THE 1,100 invitations have been sent. Many of the
prizes for the silent auction are stacked in the center of their son's
old bedroom in the comfortable Tudor-style house on Clarendon Court
where for several years he struggled with the anxiety attacks that kept
him out of school.
So far, 250 people have said they will attend the
second annual Todd Ouida Birthday Celebration. Most will be family members
and friends who recall how he triumphed over panic disorder. But others
will be people who did not know him -- but who also suffered the loss
of a loved one the day the World Trade Center came crashing down.
''It's really important to us they come,'' says Todd's
father, Herbert Ouida, ''because in a way we share
with each other and support each other.''
Offering support, emotional and financial, is what the
event next Sunday is all about. Aside from being an
opportunity to ''celebrate'' Todd Ouida's life, it is also
a fund-raiser for the Todd Ouida Children's
Foundation, which has distributed $350,000 to
organizations that offer psychological services for children
of needy families.
The foundation is one of a number of such organizations
that families and friends organized after Sept. 11,
2001, in memory of lost family members and friends.
The family of Scott Hazelcorn, 29, a trader of long-term
Treasury bonds at Cantor Fitzgerald, created a
foundation that sponsors a week-long summer camp for
children who lost a loved one in the attack. The
family and friends of Christopher Ingrassia, 28, a trader
who played football at Princeton, started a
foundation at the university and holds an annual charity
Last year, the first Todd Quida birthday event, which
raised $40,000, took place in nearby Oradell on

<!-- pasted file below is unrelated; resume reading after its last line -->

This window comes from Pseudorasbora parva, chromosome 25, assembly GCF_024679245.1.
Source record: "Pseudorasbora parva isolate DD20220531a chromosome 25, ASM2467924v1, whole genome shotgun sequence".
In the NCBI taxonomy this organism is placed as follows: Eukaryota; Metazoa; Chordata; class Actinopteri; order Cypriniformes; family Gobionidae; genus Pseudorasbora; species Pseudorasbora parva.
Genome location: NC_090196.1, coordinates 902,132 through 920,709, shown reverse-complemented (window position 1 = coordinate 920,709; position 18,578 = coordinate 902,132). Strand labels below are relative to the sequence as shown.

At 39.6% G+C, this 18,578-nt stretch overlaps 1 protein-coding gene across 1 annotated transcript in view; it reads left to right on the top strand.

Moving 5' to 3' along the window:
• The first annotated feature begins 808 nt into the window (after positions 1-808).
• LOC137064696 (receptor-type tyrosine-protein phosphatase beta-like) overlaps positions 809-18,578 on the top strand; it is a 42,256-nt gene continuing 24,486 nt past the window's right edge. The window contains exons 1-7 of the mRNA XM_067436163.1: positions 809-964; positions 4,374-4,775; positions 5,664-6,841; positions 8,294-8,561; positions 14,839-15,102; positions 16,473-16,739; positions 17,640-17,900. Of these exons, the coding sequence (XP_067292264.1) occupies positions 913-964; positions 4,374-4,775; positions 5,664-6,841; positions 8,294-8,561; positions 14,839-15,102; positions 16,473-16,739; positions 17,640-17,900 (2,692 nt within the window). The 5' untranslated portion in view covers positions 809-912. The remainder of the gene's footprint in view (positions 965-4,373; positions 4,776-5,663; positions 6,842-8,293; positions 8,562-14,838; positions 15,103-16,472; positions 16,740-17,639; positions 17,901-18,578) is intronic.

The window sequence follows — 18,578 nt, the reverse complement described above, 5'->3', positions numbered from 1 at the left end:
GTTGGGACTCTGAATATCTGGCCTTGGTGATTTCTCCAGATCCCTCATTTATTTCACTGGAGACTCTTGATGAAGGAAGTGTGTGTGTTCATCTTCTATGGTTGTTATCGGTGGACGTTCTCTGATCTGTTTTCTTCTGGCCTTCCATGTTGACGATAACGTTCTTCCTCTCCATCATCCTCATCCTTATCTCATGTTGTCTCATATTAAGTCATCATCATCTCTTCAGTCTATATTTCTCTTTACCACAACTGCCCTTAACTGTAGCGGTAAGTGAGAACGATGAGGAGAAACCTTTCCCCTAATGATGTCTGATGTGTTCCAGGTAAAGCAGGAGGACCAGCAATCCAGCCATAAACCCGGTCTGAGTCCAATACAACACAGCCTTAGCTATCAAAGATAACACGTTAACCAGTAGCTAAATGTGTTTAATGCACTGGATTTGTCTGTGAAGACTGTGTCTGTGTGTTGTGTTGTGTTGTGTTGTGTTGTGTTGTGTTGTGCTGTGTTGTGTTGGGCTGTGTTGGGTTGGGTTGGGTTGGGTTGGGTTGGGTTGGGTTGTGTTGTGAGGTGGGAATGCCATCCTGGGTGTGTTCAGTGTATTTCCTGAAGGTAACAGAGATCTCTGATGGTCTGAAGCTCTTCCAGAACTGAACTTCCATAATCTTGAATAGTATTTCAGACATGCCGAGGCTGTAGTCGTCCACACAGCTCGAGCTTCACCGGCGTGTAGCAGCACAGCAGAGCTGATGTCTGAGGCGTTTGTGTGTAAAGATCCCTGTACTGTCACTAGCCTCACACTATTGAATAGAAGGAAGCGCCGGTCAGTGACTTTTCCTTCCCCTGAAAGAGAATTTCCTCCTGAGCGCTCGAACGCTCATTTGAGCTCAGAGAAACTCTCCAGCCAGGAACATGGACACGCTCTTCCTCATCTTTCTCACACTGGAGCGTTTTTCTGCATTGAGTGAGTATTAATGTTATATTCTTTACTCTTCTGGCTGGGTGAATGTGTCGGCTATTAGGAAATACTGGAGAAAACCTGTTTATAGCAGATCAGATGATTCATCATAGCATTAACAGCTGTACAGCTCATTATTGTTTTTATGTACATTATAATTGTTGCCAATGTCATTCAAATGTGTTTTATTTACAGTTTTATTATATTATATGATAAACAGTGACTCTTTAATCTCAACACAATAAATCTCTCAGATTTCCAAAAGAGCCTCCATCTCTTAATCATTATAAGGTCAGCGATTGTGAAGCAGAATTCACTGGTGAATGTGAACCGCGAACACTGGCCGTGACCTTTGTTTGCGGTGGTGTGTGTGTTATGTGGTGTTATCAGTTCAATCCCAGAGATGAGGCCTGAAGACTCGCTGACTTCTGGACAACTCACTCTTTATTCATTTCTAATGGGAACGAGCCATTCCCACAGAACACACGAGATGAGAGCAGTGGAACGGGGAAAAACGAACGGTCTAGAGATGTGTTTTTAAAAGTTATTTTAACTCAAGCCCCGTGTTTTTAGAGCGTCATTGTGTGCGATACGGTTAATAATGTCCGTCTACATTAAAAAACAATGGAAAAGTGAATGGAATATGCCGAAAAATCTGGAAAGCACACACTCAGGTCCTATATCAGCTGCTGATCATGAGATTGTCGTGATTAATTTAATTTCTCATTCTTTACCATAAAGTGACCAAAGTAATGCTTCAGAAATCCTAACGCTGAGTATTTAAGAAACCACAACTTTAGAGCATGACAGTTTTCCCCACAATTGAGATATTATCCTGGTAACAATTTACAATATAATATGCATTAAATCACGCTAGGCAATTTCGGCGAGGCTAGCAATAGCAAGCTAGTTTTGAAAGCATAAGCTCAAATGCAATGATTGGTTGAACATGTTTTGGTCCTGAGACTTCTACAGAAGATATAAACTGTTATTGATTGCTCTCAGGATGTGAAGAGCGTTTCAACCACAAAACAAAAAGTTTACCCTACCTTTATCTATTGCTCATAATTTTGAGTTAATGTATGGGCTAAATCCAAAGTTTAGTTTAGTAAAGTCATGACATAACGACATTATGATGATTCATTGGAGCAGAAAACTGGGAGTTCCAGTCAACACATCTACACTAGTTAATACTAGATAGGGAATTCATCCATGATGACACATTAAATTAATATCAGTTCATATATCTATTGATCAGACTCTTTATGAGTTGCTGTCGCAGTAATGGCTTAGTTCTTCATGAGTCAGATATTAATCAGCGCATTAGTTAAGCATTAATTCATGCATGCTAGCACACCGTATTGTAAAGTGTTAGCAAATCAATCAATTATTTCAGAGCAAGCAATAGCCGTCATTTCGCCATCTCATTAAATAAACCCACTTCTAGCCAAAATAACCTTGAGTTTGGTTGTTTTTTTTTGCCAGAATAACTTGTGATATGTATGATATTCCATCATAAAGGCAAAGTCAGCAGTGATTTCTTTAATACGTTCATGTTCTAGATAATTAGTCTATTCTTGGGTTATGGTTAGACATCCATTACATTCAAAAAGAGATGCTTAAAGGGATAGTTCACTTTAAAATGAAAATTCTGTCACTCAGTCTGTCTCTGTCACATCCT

the grounds of River Dell Regional High School, where the
energetic 5-foot-5 boy was a defensive back
on the varsity football team. This year it will be held at
the Spring Lake Day Camp in Ringwood, where
as a teenager Todd Ouida was a lifeguard and his older
sister, Amy, and older brother, Jordan, were
Each day, Todd and Herbert Ouida traveled together to the
north tower of the World Trade Center,
where the son was a foreign currency option trader for
Cantor and the father was executive vice
president of the World Trade Centers Association.
On Sept. 11, when the building shook, the elder Mr. Ouida
did not know a plane had smashed into it,
but he remembered his experience in the 1993 terrorist
bombing and hurried to the stairs. It took an hour
to descend 78 floors.
As he did, his son was trapped on the 105th floor, cut off
by tangled steel, collapsed stairwells and
intense flames. Whether Todd Ouida knew that he had no
hope of escape when he called his mother,
Andrea, will never be known, but he told her he had talked
to his father, who was all right.
''He hadn't spoken to me,'' Mr. Ouida now says, ''but he
was trying to comfort her.''
Todd was 25. At a memorial service at the Central
Unitarian Church in Paramus, people asked where
they could make donations in his name. The idea for a
nonprofit, charitable, tax-deductible foundation
took root. The Ouidas then arranged for the nonprofit
Community Foundation of New Jersey in
Morristown to administer the fund.
Mrs. Ouida, who retired as director of the River Vale
Library in April 2001, spent time on foundation
business and responding to shopping bags full of notes of
condolence. Mr. Ouida retired last December
to give the organization his full attention.
''The truth is, we have to do this, as much for ourselves
as for the people we're helping,'' he said one
recent morning, as he and his wife sat at the dining room
table that serves as the foundation office. ''And
when people respond to us, it's almost like they're
responding to Todd. Because they're responding to
what we're saying about his life and what we're doing in
For those who created them, the foundations have taken on
layers of significance.